Priests Accused of Sex Abuse Remained in Ministry, Former Bishop Admits
By Ginny Ryan
WHAM 13 ABC
July 6, 2020
Rochester, N.Y. — For the first time, and under oath, Bishop Emeritus Matthew Clark has admitted priests accused of sex abuse continued to serve in ministry.
The bishop's testimony came as part of bankruptcy proceedings for the Roman Catholic Diocese of Rochester.
In his own words, he offers a rare look into how priests accused of sex abuse were handled.
"In times past, there was no accountability," according to Jeff Anderson, an attorney for sex abuse survivors. "There was not an opportunity to take this kind of deposition and ask a broad range of questions."
During a three-hour deposition, Bishop Clark was questioned about more than 50 priests accused of abuse. Some, he said, he did not remember.
But there are many he did, including Rev. Eugene Emo.
During questioning, Bishop Clark admitted to sending Rev. Emo away for treatment and then reassigning him to a parish within the diocese in which the accused priest would have access to children.
"The big takeaway is that he candidly admits that he and top officials have chosen to conceal the abuse of so many offenders to send them to treatment and to put them back in parishes and to transfer from parish to parish and not tell the public, not tell the police," Anderson said.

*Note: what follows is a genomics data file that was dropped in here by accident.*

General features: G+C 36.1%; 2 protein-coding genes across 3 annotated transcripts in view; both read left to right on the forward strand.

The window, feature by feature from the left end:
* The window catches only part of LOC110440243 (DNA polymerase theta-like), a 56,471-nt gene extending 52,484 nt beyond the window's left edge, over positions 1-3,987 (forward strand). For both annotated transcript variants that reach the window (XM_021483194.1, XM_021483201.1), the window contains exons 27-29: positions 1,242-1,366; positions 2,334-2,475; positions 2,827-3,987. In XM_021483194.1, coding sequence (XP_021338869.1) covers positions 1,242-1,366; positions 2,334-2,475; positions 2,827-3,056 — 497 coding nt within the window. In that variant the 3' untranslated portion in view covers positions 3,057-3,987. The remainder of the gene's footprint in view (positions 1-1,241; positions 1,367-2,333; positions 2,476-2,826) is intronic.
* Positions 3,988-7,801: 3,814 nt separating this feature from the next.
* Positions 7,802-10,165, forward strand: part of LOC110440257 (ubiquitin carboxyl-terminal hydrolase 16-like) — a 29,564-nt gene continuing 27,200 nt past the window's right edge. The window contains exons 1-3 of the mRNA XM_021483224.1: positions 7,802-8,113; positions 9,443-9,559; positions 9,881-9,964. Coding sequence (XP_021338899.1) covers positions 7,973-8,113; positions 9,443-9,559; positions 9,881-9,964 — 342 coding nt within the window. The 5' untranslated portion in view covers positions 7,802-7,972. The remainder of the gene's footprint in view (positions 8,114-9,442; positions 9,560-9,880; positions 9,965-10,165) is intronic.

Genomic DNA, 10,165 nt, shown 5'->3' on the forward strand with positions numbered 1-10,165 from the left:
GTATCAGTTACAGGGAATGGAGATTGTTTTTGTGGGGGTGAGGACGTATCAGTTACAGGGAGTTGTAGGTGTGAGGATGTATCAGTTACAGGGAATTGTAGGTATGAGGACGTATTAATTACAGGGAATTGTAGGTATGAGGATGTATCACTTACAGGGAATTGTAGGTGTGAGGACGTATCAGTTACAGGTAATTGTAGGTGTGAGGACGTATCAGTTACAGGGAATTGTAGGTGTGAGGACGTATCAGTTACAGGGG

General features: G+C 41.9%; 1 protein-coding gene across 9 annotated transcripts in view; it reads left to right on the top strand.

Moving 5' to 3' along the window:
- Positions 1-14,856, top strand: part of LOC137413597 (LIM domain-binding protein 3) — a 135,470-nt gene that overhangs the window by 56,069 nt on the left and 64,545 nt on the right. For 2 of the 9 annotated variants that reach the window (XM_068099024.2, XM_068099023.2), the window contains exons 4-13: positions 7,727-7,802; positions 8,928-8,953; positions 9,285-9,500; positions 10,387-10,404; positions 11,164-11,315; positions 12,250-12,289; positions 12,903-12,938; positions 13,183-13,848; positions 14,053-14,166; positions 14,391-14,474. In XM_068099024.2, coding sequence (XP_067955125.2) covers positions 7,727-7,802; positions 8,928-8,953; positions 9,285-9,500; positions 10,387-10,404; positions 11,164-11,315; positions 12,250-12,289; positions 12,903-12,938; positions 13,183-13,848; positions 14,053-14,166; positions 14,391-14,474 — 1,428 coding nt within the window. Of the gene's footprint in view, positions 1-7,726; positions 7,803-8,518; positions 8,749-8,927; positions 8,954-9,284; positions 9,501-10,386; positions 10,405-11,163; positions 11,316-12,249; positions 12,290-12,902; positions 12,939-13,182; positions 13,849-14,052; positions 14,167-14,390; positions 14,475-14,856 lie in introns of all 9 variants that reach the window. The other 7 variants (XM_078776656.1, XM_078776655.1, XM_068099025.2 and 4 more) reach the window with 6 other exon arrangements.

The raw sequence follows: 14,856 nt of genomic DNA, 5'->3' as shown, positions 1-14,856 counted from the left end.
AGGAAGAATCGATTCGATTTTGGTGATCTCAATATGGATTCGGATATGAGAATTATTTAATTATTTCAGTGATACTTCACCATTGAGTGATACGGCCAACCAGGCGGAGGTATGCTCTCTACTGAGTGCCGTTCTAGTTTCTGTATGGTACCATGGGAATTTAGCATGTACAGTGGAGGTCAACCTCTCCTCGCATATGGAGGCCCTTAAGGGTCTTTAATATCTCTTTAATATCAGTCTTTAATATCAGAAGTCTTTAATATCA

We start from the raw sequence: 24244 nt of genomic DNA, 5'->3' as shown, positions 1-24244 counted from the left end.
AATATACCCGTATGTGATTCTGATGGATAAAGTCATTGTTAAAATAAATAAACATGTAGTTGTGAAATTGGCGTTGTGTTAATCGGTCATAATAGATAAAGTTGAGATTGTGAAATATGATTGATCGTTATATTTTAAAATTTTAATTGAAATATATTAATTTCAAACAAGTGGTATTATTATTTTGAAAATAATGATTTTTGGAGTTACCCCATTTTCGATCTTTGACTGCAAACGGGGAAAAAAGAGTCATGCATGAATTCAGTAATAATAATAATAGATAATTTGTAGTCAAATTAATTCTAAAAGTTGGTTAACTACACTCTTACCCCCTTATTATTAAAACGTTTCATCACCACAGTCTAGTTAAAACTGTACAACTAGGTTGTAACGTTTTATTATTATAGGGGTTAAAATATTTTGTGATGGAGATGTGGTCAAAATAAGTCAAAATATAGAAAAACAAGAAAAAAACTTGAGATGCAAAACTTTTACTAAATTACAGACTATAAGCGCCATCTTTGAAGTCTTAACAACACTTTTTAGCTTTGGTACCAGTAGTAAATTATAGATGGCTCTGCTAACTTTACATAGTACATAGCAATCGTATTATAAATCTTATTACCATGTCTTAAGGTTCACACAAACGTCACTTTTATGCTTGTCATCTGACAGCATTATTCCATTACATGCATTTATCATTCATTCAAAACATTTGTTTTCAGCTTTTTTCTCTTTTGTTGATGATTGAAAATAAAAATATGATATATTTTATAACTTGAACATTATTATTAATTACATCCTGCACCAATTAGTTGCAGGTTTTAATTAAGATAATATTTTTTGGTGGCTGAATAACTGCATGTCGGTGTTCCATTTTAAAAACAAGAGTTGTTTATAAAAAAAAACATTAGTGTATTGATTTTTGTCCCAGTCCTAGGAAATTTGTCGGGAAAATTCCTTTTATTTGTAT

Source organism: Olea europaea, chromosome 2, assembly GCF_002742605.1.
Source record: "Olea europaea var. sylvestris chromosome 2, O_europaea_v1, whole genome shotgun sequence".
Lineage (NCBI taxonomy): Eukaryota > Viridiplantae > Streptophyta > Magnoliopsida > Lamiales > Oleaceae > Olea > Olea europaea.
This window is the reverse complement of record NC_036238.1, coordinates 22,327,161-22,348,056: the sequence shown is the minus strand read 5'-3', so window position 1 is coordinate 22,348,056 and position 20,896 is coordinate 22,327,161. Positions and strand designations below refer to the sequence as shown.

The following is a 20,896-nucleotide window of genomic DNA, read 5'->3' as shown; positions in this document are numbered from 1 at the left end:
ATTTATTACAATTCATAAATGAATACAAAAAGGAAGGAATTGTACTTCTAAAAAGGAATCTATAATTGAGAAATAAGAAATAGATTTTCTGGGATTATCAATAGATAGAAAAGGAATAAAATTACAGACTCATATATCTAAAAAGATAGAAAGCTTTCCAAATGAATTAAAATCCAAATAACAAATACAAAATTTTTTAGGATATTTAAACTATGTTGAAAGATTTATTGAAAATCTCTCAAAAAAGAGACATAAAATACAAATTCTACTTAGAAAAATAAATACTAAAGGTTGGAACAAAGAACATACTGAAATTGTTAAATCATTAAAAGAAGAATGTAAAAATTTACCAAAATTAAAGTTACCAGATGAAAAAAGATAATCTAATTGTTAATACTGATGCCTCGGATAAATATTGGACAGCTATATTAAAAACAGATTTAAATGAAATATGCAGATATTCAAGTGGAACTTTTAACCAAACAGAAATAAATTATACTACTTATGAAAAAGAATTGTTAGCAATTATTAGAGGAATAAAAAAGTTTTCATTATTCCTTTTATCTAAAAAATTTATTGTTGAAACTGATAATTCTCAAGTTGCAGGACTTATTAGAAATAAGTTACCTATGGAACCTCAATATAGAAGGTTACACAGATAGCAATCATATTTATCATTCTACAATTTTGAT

Bishop Clark is 82 and has been diagnosed with early Alzheimer's disease. Diocesan officials had objected to him being questioned.
On Monday, the diocese issued a statement, saying he was hindered by his disease.
"As a result of these limitations, the deposition is in many instances imprecise and inaccurate and thus calls into question whether it is a credible addition to the bankruptcy case record," the statement continues.
The bankruptcy judge allowed the former bishop's testimony and ordered it released to the public with minimum redactions.
Attorneys for survivors say it is a moment of reckoning in a long and painful journey.
"The real significance in having the deposition testimony revealed is that their voice is now heard," Anderson said.
Hundreds of sex abuse survivors are seeking claims against the diocese as part of the bankruptcy case.
Time is running out for many survivors who have may have claims. The Child Victims Act in New York is set to expire on Aug. 14.